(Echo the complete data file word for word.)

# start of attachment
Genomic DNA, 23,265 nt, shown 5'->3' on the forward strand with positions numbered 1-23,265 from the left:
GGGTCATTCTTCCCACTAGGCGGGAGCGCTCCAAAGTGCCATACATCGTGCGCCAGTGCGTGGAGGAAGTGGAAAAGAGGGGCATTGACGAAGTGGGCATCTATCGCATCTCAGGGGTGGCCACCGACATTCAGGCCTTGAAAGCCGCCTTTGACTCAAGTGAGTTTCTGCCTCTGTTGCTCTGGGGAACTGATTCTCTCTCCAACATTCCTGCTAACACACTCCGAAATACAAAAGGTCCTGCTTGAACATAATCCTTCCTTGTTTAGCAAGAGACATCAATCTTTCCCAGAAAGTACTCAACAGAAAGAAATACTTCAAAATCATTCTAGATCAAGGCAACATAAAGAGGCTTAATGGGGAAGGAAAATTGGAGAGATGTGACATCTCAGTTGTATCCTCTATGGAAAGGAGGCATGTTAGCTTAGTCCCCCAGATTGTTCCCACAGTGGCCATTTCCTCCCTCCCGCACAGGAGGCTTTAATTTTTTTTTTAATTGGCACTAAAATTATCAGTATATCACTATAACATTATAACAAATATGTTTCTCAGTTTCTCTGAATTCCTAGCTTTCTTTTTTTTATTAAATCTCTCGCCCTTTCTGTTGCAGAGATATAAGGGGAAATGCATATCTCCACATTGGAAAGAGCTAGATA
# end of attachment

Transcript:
Genomic DNA, 23,265 nt, shown 5'->3' on the forward strand with positions numbered 1-23,265 from the left:
GGGTCATTCTTCCCACTAGGCGGGAGCGCTCCAAAGTGCCATACATCGTGCGCCAGTGCGTGGAGGAAGTGGAAAAGAGGGGCATTGACGAAGTGGGCATCTATCGCATCTCAGGGGTGGCCACCGACATTCAGGCCTTGAAAGCCGCCTTTGACTCAAGTGAGTTTCTGCCTCTGTTGCTCTGGGGAACTGATTCTCTCTCCAACATTCCTGCTAACACACTCCGAAATACAAAAGGTCCTGCTTGAACATAATCCTTCCTTGTTTAGCAAGAGACATCAATCTTTCCCAGAAAGTACTCAACAGAAAGAAATACTTCAAAATCATTCTAGATCAAGGCAACATAAAGAGGCTTAATGGGGAAGGAAAATTGGAGAGATGTGACATCTCAGTTGTATCCTCTATGGAAAGGAGGCATGTTAGCTTAGTCCCCCAGATTGTTCCCACAGTGGCCATTTCCTCCCTCCCGCACAGGAGGCTTTAATTTTTTTTTTAATTGGCACTAAAATTATCAGTATATCACTATAACATTATAACAAATATGTTTCTCAGTTTCTCTGAATTCCTAGCTTTCTTTTTTTTATTAAATCTCTCGCCCTTTCTGTTGCAGAGATATAAGGGGAAATGCATATCTCCACATTGGAAAGAGCTAGATA